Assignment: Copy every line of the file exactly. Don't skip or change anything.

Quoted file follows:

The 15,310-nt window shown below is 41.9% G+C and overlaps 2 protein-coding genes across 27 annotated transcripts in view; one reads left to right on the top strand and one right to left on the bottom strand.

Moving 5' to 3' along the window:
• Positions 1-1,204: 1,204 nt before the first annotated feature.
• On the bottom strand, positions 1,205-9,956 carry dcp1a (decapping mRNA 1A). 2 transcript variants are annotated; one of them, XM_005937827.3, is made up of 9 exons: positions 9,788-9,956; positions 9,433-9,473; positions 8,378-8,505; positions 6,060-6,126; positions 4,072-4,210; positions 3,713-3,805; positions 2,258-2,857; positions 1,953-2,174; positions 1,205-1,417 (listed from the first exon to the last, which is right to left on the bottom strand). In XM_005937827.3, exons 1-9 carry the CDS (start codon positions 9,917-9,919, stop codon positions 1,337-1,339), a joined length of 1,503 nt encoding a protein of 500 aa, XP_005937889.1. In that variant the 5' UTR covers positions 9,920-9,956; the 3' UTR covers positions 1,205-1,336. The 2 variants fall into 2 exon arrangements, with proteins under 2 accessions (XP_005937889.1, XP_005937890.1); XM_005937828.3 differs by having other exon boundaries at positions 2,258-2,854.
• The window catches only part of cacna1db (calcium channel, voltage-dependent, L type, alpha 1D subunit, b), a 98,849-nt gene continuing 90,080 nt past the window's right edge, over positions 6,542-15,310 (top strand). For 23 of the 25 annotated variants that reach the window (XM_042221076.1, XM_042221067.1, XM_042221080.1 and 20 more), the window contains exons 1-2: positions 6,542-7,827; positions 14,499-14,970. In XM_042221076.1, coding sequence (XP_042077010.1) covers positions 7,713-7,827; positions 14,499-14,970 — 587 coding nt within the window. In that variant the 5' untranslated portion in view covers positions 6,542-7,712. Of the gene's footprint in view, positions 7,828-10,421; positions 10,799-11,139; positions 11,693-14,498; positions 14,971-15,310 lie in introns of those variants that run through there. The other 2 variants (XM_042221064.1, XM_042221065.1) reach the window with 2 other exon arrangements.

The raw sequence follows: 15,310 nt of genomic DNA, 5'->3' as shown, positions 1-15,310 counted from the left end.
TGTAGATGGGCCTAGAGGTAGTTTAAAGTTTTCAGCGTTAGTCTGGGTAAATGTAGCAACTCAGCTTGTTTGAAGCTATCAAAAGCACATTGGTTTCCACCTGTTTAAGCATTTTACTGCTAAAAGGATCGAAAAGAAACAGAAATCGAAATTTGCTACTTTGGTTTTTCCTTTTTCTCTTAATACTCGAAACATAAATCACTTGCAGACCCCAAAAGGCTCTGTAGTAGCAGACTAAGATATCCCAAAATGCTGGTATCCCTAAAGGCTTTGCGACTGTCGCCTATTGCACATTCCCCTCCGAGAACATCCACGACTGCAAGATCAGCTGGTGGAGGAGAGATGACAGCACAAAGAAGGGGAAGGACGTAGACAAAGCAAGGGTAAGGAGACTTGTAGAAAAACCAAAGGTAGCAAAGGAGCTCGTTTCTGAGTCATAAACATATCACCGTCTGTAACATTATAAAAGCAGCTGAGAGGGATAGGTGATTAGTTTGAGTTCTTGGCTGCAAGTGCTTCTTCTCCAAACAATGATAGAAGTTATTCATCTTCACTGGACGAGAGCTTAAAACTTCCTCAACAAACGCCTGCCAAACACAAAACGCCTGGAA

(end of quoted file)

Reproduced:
The 15,310-nt window shown below is 41.9% G+C and overlaps 2 protein-coding genes across 27 annotated transcripts in view; one reads left to right on the top strand and one right to left on the bottom strand.

Moving 5' to 3' along the window:
• Positions 1-1,204: 1,204 nt before the first annotated feature.
• On the bottom strand, positions 1,205-9,956 carry dcp1a (decapping mRNA 1A). 2 transcript variants are annotated; one of them, XM_005937827.3, is made up of 9 exons: positions 9,788-9,956; positions 9,433-9,473; positions 8,378-8,505; positions 6,060-6,126; positions 4,072-4,210; positions 3,713-3,805; positions 2,258-2,857; positions 1,953-2,174; positions 1,205-1,417 (listed from the first exon to the last, which is right to left on the bottom strand). In XM_005937827.3, exons 1-9 carry the CDS (start codon positions 9,917-9,919, stop codon positions 1,337-1,339), a joined length of 1,503 nt encoding a protein of 500 aa, XP_005937889.1. In that variant the 5' UTR covers positions 9,920-9,956; the 3' UTR covers positions 1,205-1,336. The 2 variants fall into 2 exon arrangements, with proteins under 2 accessions (XP_005937889.1, XP_005937890.1); XM_005937828.3 differs by having other exon boundaries at positions 2,258-2,854.
• The window catches only part of cacna1db (calcium channel, voltage-dependent, L type, alpha 1D subunit, b), a 98,849-nt gene continuing 90,080 nt past the window's right edge, over positions 6,542-15,310 (top strand). For 23 of the 25 annotated variants that reach the window (XM_042221076.1, XM_042221067.1, XM_042221080.1 and 20 more), the window contains exons 1-2: positions 6,542-7,827; positions 14,499-14,970. In XM_042221076.1, coding sequence (XP_042077010.1) covers positions 7,713-7,827; positions 14,499-14,970 — 587 coding nt within the window. In that variant the 5' untranslated portion in view covers positions 6,542-7,712. Of the gene's footprint in view, positions 7,828-10,421; positions 10,799-11,139; positions 11,693-14,498; positions 14,971-15,310 lie in introns of those variants that run through there. The other 2 variants (XM_042221064.1, XM_042221065.1) reach the window with 2 other exon arrangements.

The raw sequence follows: 15,310 nt of genomic DNA, 5'->3' as shown, positions 1-15,310 counted from the left end.
TGTAGATGGGCCTAGAGGTAGTTTAAAGTTTTCAGCGTTAGTCTGGGTAAATGTAGCAACTCAGCTTGTTTGAAGCTATCAAAAGCACATTGGTTTCCACCTGTTTAAGCATTTTACTGCTAAAAGGATCGAAAAGAAACAGAAATCGAAATTTGCTACTTTGGTTTTTCCTTTTTCTCTTAATACTCGAAACATAAATCACTTGCAGACCCCAAAAGGCTCTGTAGTAGCAGACTAAGATATCCCAAAATGCTGGTATCCCTAAAGGCTTTGCGACTGTCGCCTATTGCACATTCCCCTCCGAGAACATCCACGACTGCAAGATCAGCTGGTGGAGGAGAGATGACAGCACAAAGAAGGGGAAGGACGTAGACAAAGCAAGGGTAAGGAGACTTGTAGAAAAACCAAAGGTAGCAAAGGAGCTCGTTTCTGAGTCATAAACATATCACCGTCTGTAACATTATAAAAGCAGCTGAGAGGGATAGGTGATTAGTTTGAGTTCTTGGCTGCAAGTGCTTCTTCTCCAAACAATGATAGAAGTTATTCATCTTCACTGGACGAGAGCTTAAAACTTCCTCAACAAACGCCTGCCAAACACAAAACGCCTGGAA